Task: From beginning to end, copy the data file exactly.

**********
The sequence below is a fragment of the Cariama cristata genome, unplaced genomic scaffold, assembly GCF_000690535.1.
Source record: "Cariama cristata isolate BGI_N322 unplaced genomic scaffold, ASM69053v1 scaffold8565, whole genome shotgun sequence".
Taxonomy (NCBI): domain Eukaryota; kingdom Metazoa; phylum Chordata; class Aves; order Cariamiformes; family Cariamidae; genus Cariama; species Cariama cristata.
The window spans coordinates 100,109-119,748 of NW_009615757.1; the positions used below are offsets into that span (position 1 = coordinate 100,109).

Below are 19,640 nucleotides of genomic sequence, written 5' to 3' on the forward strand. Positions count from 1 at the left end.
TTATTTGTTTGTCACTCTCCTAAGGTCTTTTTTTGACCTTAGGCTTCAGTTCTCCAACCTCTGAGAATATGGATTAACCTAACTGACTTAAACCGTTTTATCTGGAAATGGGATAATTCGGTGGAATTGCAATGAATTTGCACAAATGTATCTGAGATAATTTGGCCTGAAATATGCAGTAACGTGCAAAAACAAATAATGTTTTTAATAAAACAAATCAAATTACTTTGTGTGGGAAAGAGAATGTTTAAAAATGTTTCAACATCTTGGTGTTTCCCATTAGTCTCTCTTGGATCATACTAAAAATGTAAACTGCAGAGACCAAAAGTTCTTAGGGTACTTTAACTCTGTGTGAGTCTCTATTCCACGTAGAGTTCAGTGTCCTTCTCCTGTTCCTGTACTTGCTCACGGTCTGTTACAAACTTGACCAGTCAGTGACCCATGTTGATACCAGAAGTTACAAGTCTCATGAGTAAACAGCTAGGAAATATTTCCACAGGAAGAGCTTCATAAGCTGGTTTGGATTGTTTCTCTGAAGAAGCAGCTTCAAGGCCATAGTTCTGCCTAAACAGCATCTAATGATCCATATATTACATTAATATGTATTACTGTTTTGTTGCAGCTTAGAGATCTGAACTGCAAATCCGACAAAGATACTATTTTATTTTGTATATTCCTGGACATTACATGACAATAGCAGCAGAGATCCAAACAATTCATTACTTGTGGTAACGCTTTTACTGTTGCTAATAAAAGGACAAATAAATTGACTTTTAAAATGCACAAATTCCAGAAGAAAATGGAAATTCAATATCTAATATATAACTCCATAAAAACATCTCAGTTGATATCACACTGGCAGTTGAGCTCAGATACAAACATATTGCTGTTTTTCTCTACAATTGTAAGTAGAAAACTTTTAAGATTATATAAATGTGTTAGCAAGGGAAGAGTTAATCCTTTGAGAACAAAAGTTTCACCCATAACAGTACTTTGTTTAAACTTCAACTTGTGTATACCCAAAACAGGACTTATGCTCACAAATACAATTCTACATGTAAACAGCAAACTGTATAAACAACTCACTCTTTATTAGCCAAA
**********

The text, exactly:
The sequence below is a fragment of the Cariama cristata genome, unplaced genomic scaffold, assembly GCF_000690535.1.
Source record: "Cariama cristata isolate BGI_N322 unplaced genomic scaffold, ASM69053v1 scaffold8565, whole genome shotgun sequence".
Taxonomy (NCBI): domain Eukaryota; kingdom Metazoa; phylum Chordata; class Aves; order Cariamiformes; family Cariamidae; genus Cariama; species Cariama cristata.
The window spans coordinates 100,109-119,748 of NW_009615757.1; the positions used below are offsets into that span (position 1 = coordinate 100,109).

Below are 19,640 nucleotides of genomic sequence, written 5' to 3' on the forward strand. Positions count from 1 at the left end.
TTATTTGTTTGTCACTCTCCTAAGGTCTTTTTTTGACCTTAGGCTTCAGTTCTCCAACCTCTGAGAATATGGATTAACCTAACTGACTTAAACCGTTTTATCTGGAAATGGGATAATTCGGTGGAATTGCAATGAATTTGCACAAATGTATCTGAGATAATTTGGCCTGAAATATGCAGTAACGTGCAAAAACAAATAATGTTTTTAATAAAACAAATCAAATTACTTTGTGTGGGAAAGAGAATGTTTAAAAATGTTTCAACATCTTGGTGTTTCCCATTAGTCTCTCTTGGATCATACTAAAAATGTAAACTGCAGAGACCAAAAGTTCTTAGGGTACTTTAACTCTGTGTGAGTCTCTATTCCACGTAGAGTTCAGTGTCCTTCTCCTGTTCCTGTACTTGCTCACGGTCTGTTACAAACTTGACCAGTCAGTGACCCATGTTGATACCAGAAGTTACAAGTCTCATGAGTAAACAGCTAGGAAATATTTCCACAGGAAGAGCTTCATAAGCTGGTTTGGATTGTTTCTCTGAAGAAGCAGCTTCAAGGCCATAGTTCTGCCTAAACAGCATCTAATGATCCATATATTACATTAATATGTATTACTGTTTTGTTGCAGCTTAGAGATCTGAACTGCAAATCCGACAAAGATACTATTTTATTTTGTATATTCCTGGACATTACATGACAATAGCAGCAGAGATCCAAACAATTCATTACTTGTGGTAACGCTTTTACTGTTGCTAATAAAAGGACAAATAAATTGACTTTTAAAATGCACAAATTCCAGAAGAAAATGGAAATTCAATATCTAATATATAACTCCATAAAAACATCTCAGTTGATATCACACTGGCAGTTGAGCTCAGATACAAACATATTGCTGTTTTTCTCTACAATTGTAAGTAGAAAACTTTTAAGATTATATAAATGTGTTAGCAAGGGAAGAGTTAATCCTTTGAGAACAAAAGTTTCACCCATAACAGTACTTTGTTTAAACTTCAACTTGTGTATACCCAAAACAGGACTTATGCTCACAAATACAATTCTACATGTAAACAGCAAACTGTATAAACAACTCACTCTTTATTAGCCAAA